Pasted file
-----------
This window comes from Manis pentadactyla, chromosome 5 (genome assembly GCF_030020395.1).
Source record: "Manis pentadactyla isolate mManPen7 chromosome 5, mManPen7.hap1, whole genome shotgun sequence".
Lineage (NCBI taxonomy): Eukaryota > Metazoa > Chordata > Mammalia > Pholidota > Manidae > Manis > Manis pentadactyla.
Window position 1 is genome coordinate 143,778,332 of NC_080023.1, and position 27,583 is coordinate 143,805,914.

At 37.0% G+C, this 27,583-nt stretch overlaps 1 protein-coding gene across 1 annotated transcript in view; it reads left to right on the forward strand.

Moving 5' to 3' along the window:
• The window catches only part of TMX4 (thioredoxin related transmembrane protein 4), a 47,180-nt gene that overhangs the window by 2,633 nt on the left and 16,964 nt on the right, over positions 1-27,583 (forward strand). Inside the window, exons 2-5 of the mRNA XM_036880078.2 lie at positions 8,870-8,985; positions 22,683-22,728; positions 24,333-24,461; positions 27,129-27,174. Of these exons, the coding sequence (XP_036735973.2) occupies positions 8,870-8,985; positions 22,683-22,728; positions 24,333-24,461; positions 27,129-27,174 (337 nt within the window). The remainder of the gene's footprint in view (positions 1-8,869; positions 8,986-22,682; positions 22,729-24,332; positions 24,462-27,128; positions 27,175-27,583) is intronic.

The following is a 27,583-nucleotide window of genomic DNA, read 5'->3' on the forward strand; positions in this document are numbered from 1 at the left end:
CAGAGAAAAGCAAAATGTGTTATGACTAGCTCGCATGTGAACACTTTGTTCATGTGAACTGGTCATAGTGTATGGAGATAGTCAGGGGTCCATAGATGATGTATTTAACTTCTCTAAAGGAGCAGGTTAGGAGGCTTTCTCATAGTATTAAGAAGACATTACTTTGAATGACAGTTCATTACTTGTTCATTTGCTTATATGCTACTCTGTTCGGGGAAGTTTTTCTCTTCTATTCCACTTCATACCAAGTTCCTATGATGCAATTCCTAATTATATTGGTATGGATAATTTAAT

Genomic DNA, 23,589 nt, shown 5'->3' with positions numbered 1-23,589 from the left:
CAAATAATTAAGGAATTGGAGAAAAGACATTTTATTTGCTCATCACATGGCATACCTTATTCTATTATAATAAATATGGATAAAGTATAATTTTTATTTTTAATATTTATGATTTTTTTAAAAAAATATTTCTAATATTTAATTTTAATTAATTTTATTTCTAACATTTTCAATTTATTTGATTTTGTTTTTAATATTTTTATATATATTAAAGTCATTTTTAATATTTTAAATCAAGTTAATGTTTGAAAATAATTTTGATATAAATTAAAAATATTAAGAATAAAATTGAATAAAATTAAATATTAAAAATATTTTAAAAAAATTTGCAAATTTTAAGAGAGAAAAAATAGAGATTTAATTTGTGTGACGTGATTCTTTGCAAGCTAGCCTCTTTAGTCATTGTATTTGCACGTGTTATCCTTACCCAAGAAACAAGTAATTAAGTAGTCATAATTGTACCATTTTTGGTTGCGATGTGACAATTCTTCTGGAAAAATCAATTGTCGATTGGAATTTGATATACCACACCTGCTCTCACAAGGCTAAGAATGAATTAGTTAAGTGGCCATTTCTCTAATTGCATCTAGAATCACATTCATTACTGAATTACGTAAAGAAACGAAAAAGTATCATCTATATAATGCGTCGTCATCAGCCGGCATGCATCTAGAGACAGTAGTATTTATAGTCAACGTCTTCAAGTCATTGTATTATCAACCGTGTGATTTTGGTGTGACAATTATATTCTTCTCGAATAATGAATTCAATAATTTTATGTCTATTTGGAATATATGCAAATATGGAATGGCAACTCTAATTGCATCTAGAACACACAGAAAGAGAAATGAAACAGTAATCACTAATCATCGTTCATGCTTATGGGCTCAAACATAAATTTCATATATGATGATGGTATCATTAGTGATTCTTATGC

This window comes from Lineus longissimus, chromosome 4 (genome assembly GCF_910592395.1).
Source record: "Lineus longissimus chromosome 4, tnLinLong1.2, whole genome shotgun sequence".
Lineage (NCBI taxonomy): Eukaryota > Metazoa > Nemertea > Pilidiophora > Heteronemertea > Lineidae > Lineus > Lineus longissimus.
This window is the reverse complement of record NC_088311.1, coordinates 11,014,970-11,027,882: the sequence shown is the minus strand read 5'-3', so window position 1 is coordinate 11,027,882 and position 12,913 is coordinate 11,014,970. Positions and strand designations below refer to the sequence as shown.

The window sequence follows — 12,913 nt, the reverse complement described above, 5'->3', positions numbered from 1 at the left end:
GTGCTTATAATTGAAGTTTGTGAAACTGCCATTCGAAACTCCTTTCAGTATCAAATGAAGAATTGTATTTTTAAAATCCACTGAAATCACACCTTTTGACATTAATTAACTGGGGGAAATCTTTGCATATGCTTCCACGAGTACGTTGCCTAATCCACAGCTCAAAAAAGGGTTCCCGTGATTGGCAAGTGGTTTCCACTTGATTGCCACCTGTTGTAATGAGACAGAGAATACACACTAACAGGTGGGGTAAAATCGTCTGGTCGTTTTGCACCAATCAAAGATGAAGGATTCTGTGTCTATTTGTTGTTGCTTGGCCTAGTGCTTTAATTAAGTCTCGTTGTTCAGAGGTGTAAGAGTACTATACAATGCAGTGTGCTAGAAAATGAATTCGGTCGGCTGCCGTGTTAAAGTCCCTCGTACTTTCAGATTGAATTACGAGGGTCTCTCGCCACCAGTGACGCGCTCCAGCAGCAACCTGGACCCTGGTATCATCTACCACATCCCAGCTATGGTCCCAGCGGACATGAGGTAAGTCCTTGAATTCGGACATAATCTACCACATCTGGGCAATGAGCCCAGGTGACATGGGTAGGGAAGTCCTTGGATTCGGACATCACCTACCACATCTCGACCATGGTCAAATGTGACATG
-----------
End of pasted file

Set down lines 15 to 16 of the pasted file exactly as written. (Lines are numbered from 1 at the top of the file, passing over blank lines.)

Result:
This window is the reverse complement of record NC_088311.1, coordinates 11,014,970-11,027,882: the sequence shown is the minus strand read 5'-3', so window position 1 is coordinate 11,027,882 and position 12,913 is coordinate 11,014,970. Positions and strand designations below refer to the sequence as shown.

The window sequence follows — 12,913 nt, the reverse complement described above, 5'->3', positions numbered from 1 at the left end: